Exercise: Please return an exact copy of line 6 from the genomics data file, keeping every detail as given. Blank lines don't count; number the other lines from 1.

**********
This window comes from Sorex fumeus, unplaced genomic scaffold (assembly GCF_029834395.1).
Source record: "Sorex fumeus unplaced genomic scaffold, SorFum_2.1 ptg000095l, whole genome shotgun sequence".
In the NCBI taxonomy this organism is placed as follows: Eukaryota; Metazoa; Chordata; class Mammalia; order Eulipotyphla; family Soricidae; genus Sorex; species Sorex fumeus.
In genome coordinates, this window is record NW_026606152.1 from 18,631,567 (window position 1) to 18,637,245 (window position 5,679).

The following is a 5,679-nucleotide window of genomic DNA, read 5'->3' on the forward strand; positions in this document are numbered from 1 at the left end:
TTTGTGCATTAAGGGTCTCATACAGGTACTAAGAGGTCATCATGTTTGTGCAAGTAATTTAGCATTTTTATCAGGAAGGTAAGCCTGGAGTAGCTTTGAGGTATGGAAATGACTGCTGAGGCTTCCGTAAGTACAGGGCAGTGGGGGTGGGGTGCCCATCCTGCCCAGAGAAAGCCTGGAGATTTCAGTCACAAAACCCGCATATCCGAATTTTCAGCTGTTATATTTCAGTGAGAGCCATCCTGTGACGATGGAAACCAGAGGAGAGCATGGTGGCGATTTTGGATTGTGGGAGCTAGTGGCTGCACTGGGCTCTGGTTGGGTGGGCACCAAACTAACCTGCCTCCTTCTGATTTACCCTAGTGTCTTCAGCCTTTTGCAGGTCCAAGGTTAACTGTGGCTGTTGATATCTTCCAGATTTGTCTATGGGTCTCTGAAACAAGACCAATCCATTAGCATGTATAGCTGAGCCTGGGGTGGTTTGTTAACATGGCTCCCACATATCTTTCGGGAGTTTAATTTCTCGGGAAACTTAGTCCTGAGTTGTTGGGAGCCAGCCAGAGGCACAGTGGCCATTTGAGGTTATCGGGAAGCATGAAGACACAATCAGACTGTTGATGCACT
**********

TTTGTGCATTAAGGGTCTCATACAGGTACTAAGAGGTCATCATGTTTGTGCAAGTAATTTAGCATTTTTATCAGGAAGGTAAGCCTGGAGTAGCTTTGAGGTATGGAAATGACTGCTGAGGCTTCCGTAAGTACAGGGCAGTGGGGGTGGGGTGCCCATCCTGCCCAGAGAAAGCCTGGAGATTTCAGTCACAAAACCCGCATATCCGAATTTTCAGCTGTTATATTTCAGTGAGAGCCATCCTGTGACGATGGAAACCAGAGGAGAGCATGGTGGCGATTTTGGATTGTGGGAGCTAGTGGCTGCACTGGGCTCTGGTTGGGTGGGCACCAAACTAACCTGCCTCCTTCTGATTTACCCTAGTGTCTTCAGCCTTTTGCAGGTCCAAGGTTAACTGTGGCTGTTGATATCTTCCAGATTTGTCTATGGGTCTCTGAAACAAGACCAATCCATTAGCATGTATAGCTGAGCCTGGGGTGGTTTGTTAACATGGCTCCCACATATCTTTCGGGAGTTTAATTTCTCGGGAAACTTAGTCCTGAGTTGTTGGGAGCCAGCCAGAGGCACAGTGGCCATTTGAGGTTATCGGGAAGCATGAAGACACAATCAGACTGTTGATGCACT